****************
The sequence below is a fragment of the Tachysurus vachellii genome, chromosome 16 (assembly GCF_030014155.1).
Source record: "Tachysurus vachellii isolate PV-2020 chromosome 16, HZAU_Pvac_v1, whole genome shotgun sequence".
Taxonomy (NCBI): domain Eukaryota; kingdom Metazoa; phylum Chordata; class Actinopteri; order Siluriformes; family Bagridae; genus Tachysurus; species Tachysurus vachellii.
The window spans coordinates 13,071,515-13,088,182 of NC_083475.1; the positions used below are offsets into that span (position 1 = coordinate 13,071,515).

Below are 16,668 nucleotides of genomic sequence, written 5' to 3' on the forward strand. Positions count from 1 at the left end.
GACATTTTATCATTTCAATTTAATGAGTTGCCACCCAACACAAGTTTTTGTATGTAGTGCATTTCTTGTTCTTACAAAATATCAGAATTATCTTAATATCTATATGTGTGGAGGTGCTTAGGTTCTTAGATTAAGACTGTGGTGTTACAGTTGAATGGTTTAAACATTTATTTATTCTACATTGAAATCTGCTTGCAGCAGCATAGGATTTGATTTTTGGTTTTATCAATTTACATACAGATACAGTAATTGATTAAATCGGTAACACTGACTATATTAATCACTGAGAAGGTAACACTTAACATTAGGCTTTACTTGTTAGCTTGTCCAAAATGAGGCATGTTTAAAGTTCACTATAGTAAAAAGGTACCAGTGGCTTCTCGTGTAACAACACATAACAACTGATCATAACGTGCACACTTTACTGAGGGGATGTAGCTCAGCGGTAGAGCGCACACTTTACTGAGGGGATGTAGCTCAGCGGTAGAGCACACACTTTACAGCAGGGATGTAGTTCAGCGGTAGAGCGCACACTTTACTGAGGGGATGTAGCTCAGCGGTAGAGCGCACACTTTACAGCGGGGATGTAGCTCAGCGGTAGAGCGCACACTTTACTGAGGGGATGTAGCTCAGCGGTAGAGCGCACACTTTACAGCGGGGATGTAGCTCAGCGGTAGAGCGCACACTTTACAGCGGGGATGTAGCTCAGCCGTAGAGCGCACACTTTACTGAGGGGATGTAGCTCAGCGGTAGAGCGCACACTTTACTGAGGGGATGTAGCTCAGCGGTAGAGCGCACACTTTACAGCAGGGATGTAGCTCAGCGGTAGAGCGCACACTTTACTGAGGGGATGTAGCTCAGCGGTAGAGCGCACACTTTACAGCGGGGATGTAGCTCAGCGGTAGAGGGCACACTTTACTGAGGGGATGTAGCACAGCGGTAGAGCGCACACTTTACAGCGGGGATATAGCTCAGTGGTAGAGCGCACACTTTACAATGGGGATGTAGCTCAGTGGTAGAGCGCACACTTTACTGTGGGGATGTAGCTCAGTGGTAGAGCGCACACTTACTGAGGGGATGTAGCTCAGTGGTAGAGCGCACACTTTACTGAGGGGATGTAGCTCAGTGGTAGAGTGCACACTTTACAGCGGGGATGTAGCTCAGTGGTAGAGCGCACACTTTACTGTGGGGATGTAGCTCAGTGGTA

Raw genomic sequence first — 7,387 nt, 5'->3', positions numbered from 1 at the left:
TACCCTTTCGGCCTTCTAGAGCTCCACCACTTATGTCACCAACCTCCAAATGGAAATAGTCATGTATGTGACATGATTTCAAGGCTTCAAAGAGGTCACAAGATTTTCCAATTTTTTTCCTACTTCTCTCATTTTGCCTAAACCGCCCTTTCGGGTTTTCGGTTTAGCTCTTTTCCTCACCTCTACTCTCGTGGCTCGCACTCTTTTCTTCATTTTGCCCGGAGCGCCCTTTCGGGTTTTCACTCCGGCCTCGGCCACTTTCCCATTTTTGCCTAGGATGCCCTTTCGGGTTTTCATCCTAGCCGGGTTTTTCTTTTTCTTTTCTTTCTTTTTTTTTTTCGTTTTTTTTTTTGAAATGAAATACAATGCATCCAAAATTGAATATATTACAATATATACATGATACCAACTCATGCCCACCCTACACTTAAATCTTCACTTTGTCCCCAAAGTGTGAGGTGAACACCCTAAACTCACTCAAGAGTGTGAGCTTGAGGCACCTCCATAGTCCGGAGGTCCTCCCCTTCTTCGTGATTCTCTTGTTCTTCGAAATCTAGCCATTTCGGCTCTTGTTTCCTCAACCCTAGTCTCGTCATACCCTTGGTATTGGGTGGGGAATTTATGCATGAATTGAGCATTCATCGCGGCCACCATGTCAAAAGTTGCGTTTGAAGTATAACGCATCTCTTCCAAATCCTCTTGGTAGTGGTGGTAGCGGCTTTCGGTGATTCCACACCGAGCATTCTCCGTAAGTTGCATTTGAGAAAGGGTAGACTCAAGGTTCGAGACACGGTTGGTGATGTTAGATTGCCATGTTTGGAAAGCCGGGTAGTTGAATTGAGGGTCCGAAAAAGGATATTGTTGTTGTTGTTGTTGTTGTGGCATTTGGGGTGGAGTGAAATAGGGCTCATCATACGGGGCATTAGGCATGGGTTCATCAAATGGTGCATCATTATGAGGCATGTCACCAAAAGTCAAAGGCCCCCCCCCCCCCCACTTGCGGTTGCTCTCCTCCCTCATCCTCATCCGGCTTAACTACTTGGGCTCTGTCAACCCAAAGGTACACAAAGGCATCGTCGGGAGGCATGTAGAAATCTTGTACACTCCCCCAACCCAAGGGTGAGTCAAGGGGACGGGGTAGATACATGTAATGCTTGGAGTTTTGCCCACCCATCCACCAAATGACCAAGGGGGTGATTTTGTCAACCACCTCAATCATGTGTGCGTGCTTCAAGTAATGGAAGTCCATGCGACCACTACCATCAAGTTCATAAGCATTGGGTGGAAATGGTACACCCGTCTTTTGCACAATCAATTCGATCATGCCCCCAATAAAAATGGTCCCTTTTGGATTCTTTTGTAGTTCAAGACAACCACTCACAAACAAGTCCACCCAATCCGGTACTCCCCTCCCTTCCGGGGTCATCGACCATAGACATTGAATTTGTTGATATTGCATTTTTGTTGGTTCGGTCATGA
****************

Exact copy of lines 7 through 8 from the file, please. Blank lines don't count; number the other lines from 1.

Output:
Raw genomic sequence first — 7,387 nt, 5'->3', positions numbered from 1 at the left:
TACCCTTTCGGCCTTCTAGAGCTCCACCACTTATGTCACCAACCTCCAAATGGAAATAGTCATGTATGTGACATGATTTCAAGGCTTCAAAGAGGTCACAAGATTTTCCAATTTTTTTCCTACTTCTCTCATTTTGCCTAAACCGCCCTTTCGGGTTTTCGGTTTAGCTCTTTTCCTCACCTCTACTCTCGTGGCTCGCACTCTTTTCTTCATTTTGCCCGGAGCGCCCTTTCGGGTTTTCACTCCGGCCTCGGCCACTTTCCCATTTTTGCCTAGGATGCCCTTTCGGGTTTTCATCCTAGCCGGGTTTTTCTTTTTCTTTTCTTTCTTTTTTTTTTTCGTTTTTTTTTTTGAAATGAAATACAATGCATCCAAAATTGAATATATTACAATATATACATGATACCAACTCATGCCCACCCTACACTTAAATCTTCACTTTGTCCCCAAAGTGTGAGGTGAACACCCTAAACTCACTCAAGAGTGTGAGCTTGAGGCACCTCCATAGTCCGGAGGTCCTCCCCTTCTTCGTGATTCTCTTGTTCTTCGAAATCTAGCCATTTCGGCTCTTGTTTCCTCAACCCTAGTCTCGTCATACCCTTGGTATTGGGTGGGGAATTTATGCATGAATTGAGCATTCATCGCGGCCACCATGTCAAAAGTTGCGTTTGAAGTATAACGCATCTCTTCCAAATCCTCTTGGTAGTGGTGGTAGCGGCTTTCGGTGATTCCACACCGAGCATTCTCCGTAAGTTGCATTTGAGAAAGGGTAGACTCAAGGTTCGAGACACGGTTGGTGATGTTAGATTGCCATGTTTGGAAAGCCGGGTAGTTGAATTGAGGGTCCGAAAAAGGATATTGTTGTTGTTGTTGTTGTTGTGGCATTTGGGGTGGAGTGAAATAGGGCTCATCATACGGGGCATTAGGCATGGGTTCATCAAATGGTGCATCATTATGAGGCATGTCACCAAAAGTCAAAGGCCCCCCCCCCCCCCACTTGCGGTTGCTCTCCTCCCTCATCCTCATCCGGCTTAACTACTTGGGCTCTGTCAACCCAAAGGTACACAAAGGCATCGTCGGGAGGCATGTAGAAATCTTGTACACTCCCCCAACCCAAGGGTGAGTCAAGGGGACGGGGTAGATACATGTAATGCTTGGAGTTTTGCCCACCCATCCACCAAATGACCAAGGGGGTGATTTTGTCAACCACCTCAATCATGTGTGCGTGCTTCAAGTAATGGAAGTCCATGCGACCACTACCATCAAGTTCATAAGCATTGGGTGGAAATGGTACACCCGTCTTTTGCACAATCAATTCGATCATGCCCCCAATAAAAATGGTCCCTTTTGGATTCTTTTGTAGTTCAAGACAACCACTCACAAACAAGTCCACCCAATCCGGTACTCCCCTCCCTTCCGGGGTCATCGACCATAGACATTGAATTTGTTGATATTGCATTTTTGTTGGTTCGGTCATGA